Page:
Scottish Cancer Prevention Network

Less Meat, More Health


Apr 12

It has been documented in various studies and reports that too much red and processed meat in our diet can significantly increase our risk of developing cancers of the bowel, oesophagus, lung, pancreas and endometrium.


A recent meta-analysis study carried out by researchers from the Karolinska Institute in Sweden (Larsenn et al, 2012) suggests  that an increase of 50g of processed meat per day in the diet is significantly associated with a 19% increased risk of developing pancreatic cancer.  The biological explanation for these results is that processed meats are typically preserved with nitrite, but may also contain N-nitroso compounds, which are known to be harmful to DNA in cells. Red meat alone can stimulate the production of N-nitroso in the stomach, which is then carried to the pancreas through the bloodstream, and increasing the risk of cancer at this site. Research has also found that heam compounds in red meat can damage the lining of the bowel (WCRF, 2007).


Recent research however highlights that high intakes of red meat are also associated with an increased risk of cancer, cardiovascular and total mortality. Harvard School of Public Health  (Pan et al) has reported findings from the Health Professionals follow up study and the Nurses Health study longitudinal studies covering observations from 37,698 men and 83,644 women over 22 years, documenting 23 926 deaths during 2.96 million person-years of follow-up. All participants were free of cardiovascular disease and cancer at baseline. The authors concluded that substituting red meat with other healthy alternatives can lower ones risk of mortality. Findings of note:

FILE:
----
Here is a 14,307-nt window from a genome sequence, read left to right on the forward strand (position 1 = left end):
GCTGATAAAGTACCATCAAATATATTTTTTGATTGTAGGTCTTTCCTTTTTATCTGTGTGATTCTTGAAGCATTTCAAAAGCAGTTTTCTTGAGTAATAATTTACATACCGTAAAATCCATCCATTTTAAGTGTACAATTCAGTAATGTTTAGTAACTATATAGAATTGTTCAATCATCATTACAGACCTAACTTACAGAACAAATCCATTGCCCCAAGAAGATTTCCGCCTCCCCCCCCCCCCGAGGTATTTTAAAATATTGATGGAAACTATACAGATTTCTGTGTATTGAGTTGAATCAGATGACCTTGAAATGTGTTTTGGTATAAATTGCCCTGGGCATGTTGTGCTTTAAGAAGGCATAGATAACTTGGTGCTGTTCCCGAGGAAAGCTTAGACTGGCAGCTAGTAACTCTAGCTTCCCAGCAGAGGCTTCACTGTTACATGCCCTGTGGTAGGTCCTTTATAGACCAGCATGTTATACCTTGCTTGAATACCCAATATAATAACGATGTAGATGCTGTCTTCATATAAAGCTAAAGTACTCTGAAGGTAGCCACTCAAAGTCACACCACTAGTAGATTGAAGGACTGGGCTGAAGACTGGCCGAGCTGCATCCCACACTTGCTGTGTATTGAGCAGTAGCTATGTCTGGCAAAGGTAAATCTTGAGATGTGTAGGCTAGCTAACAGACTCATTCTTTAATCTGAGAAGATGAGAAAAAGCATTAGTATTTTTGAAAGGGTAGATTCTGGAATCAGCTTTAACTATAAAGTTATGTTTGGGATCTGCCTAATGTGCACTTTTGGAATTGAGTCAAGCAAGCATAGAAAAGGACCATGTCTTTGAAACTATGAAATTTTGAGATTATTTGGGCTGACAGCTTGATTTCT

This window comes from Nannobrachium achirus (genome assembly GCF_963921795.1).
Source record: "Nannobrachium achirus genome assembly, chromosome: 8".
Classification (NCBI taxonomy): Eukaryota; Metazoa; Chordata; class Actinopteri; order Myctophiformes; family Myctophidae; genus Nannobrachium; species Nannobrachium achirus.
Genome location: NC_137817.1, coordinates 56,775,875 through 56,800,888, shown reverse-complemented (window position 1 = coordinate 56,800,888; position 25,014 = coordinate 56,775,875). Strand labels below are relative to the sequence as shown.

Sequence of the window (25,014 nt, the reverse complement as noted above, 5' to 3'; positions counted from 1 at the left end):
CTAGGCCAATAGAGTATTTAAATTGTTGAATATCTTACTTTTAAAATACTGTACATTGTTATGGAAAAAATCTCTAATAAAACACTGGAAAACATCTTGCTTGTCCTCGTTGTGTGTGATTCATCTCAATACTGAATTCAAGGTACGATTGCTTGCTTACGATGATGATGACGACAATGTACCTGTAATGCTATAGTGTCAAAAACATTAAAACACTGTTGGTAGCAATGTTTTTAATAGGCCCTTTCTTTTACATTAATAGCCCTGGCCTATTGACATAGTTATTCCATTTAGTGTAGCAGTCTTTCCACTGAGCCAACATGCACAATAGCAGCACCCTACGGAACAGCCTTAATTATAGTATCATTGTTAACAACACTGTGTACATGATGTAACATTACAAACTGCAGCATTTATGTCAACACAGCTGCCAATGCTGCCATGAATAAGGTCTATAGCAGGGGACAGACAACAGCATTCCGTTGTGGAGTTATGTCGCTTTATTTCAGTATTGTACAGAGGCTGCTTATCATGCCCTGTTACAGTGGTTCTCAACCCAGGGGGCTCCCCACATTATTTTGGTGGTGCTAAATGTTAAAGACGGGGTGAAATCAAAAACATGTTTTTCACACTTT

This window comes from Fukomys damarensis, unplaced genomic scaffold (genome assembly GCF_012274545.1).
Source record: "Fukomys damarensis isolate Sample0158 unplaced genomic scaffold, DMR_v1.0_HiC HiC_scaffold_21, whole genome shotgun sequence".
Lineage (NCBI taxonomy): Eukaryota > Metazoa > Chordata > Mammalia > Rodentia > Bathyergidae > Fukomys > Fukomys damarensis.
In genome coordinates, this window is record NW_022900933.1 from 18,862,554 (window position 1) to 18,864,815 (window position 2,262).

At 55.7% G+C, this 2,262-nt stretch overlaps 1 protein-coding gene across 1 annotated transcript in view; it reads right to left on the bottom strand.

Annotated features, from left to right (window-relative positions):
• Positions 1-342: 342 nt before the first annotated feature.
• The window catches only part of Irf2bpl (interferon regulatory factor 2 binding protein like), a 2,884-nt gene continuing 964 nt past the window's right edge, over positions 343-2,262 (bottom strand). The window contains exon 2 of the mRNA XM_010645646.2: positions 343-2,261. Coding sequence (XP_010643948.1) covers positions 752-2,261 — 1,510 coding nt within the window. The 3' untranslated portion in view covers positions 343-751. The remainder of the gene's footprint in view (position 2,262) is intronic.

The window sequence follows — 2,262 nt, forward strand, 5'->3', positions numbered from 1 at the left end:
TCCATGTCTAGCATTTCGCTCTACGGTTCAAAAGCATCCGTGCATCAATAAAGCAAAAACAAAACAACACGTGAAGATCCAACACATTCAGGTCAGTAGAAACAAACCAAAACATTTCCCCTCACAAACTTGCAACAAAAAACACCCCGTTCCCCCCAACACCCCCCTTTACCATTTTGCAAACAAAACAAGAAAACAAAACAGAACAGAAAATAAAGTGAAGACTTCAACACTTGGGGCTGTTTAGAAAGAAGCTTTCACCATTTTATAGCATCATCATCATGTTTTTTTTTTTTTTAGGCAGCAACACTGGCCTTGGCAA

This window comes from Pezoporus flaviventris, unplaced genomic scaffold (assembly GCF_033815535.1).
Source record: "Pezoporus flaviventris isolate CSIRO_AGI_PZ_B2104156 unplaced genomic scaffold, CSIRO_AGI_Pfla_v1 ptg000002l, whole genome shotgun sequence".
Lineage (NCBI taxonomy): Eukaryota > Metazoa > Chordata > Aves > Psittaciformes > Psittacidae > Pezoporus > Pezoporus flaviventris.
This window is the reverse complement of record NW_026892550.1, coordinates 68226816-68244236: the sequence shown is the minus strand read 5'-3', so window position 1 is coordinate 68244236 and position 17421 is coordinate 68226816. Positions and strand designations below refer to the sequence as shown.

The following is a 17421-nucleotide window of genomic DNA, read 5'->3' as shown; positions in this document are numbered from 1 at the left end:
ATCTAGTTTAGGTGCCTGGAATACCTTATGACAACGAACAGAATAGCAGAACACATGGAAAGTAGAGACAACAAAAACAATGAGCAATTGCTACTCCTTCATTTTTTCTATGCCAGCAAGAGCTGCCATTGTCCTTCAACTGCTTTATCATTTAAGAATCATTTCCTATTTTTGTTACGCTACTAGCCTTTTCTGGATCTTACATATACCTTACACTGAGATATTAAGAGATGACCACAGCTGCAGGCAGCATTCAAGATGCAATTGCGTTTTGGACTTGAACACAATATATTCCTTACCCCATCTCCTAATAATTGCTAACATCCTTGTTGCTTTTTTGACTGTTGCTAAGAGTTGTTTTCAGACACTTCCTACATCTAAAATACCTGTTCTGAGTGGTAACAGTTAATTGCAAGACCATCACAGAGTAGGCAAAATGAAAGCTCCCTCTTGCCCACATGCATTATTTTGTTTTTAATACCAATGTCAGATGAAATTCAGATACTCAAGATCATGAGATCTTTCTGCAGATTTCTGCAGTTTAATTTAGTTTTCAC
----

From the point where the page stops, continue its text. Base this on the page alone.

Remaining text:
• One serving of red meat (85g) per day increased risk of early death by 13%
  • One serving of processed meat per day-increased risk by 20%


And the good news?

  • Replacing red meat with fish decreased risk of early death by 7%
  • Replacing red meat with pulses or low fat dairy products decreased risk of early death by 10%
  • Replacing red meat with chicken decreased risk of early death by 14%
  • Replacing red meat with whole grains lowered risk by 14%
  • Replacing red meat with a portion of nuts lowered risk by 19%


We often fail to appreciate that our attachment to red meat costs us more than just our individual health. The World WildLife Fund (WWF) LiveWell for Life project details some of the costs of our eating patterns to the environment and provides a detailed menu plan for healthy and sustainable diets (using work undertaken at the Rowet Research Institute in Aberdeen). Worthwhile reading for all of us concerned with climate change and global health as well as our own diets.

  1. Larsson, S.C. and Wolk. 2012. Red and processed meat consumption and risk of pancreatic cancer: meta-analysis of prospective studies. British Journal of Cancer. 2012, 1-5.
  2. Ornish, M.D. Holy Cow! Whats Good For You Is Good For Our Planet. Archives of Internal Medicine. Available from:
  3. Pan, A.N. et al. 2012. Red Meat Consumption and Mortality. Archives of Internal Medicine. Available from:
  4. WWK Livewell
  5. World Cancer Research Fund. 2007.  Food, Nutrition, Physical activity and the Prevention of cancer WCRF/AICR London and Washington